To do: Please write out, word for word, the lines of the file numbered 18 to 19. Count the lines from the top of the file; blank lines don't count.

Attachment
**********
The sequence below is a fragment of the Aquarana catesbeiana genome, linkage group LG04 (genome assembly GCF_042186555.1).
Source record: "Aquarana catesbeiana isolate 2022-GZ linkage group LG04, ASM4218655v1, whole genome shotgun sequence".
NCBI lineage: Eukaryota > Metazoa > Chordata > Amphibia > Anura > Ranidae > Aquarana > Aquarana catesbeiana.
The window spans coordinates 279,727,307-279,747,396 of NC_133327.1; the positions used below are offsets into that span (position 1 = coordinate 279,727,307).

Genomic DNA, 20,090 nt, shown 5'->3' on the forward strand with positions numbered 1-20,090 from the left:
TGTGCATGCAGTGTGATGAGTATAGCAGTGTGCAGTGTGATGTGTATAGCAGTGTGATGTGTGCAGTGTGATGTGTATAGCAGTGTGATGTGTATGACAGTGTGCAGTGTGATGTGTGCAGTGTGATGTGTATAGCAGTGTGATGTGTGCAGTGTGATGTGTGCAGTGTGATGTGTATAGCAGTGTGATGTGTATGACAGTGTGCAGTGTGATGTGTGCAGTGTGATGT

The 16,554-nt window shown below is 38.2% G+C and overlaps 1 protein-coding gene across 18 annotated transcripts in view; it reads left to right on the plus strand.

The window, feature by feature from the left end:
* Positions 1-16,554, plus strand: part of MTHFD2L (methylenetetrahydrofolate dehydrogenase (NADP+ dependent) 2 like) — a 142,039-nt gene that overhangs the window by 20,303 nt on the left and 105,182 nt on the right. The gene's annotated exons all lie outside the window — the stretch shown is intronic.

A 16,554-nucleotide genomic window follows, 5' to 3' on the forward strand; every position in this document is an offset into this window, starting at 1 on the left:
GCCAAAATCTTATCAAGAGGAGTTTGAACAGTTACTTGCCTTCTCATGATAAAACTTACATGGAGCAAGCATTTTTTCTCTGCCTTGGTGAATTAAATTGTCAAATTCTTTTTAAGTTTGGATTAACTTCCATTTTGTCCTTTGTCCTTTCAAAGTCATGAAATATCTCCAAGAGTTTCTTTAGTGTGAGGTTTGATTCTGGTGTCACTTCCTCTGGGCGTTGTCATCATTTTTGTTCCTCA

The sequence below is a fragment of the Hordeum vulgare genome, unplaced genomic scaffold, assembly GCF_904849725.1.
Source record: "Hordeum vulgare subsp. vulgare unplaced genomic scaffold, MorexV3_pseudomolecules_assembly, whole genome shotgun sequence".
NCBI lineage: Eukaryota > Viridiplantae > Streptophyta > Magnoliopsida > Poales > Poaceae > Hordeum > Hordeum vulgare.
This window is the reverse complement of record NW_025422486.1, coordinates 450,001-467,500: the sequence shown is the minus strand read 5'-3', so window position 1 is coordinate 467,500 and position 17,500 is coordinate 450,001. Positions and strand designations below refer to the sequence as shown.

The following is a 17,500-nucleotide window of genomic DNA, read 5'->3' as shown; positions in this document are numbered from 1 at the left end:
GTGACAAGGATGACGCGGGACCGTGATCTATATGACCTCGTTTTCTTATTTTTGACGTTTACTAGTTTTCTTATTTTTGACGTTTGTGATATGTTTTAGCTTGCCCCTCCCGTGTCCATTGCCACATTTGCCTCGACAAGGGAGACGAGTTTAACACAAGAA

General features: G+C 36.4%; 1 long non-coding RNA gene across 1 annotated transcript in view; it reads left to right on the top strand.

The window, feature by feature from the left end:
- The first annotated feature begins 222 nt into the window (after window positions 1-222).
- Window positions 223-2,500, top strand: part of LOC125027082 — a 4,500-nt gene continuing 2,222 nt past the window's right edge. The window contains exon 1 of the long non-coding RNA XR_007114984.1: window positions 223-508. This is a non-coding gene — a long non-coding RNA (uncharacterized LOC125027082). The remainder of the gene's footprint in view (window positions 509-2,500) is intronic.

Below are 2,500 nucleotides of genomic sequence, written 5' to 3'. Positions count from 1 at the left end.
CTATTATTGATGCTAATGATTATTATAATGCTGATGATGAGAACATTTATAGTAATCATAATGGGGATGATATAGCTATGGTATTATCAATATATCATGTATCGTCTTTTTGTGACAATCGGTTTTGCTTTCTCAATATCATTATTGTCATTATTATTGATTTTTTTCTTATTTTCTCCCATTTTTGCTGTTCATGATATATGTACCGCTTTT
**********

General features: G+C 36.4%; 1 long non-coding RNA gene across 1 annotated transcript in view; it reads left to right on the top strand.

The window, feature by feature from the left end: